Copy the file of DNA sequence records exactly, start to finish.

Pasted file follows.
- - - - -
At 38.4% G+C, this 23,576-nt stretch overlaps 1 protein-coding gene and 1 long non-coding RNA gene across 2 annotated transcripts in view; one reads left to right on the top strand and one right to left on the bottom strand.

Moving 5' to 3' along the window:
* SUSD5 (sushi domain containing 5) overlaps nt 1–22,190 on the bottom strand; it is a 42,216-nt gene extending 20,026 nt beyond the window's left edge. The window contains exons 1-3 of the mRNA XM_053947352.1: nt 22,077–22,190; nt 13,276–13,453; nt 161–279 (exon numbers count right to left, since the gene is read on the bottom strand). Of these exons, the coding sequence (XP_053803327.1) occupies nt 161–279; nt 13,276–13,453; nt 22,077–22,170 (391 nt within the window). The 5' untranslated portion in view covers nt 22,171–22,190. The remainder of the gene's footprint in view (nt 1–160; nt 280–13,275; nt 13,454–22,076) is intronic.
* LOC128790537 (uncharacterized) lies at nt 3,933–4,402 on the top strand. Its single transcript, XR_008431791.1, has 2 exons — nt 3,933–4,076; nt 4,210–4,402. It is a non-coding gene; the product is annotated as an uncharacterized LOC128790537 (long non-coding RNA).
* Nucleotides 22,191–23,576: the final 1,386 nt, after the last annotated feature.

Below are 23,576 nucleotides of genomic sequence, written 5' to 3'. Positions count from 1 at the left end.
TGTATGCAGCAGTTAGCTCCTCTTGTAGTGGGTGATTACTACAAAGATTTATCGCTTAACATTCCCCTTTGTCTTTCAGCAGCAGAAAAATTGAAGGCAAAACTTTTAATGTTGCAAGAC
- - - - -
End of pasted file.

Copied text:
At 38.4% G+C, this 23,576-nt stretch overlaps 1 protein-coding gene and 1 long non-coding RNA gene across 2 annotated transcripts in view; one reads left to right on the top strand and one right to left on the bottom strand.

Moving 5' to 3' along the window:
* SUSD5 (sushi domain containing 5) overlaps nt 1–22,190 on the bottom strand; it is a 42,216-nt gene extending 20,026 nt beyond the window's left edge. The window contains exons 1-3 of the mRNA XM_053947352.1: nt 22,077–22,190; nt 13,276–13,453; nt 161–279 (exon numbers count right to left, since the gene is read on the bottom strand). Of these exons, the coding sequence (XP_053803327.1) occupies nt 161–279; nt 13,276–13,453; nt 22,077–22,170 (391 nt within the window). The 5' untranslated portion in view covers nt 22,171–22,190. The remainder of the gene's footprint in view (nt 1–160; nt 280–13,275; nt 13,454–22,076) is intronic.
* LOC128790537 (uncharacterized) lies at nt 3,933–4,402 on the top strand. Its single transcript, XR_008431791.1, has 2 exons — nt 3,933–4,076; nt 4,210–4,402. It is a non-coding gene; the product is annotated as an uncharacterized LOC128790537 (long non-coding RNA).
* Nucleotides 22,191–23,576: the final 1,386 nt, after the last annotated feature.

Below are 23,576 nucleotides of genomic sequence, written 5' to 3'. Positions count from 1 at the left end.
TGTATGCAGCAGTTAGCTCCTCTTGTAGTGGGTGATTACTACAAAGATTTATCGCTTAACATTCCCCTTTGTCTTTCAGCAGCAGAAAAATTGAAGGCAAAACTTTTAATGTTGCAAGAC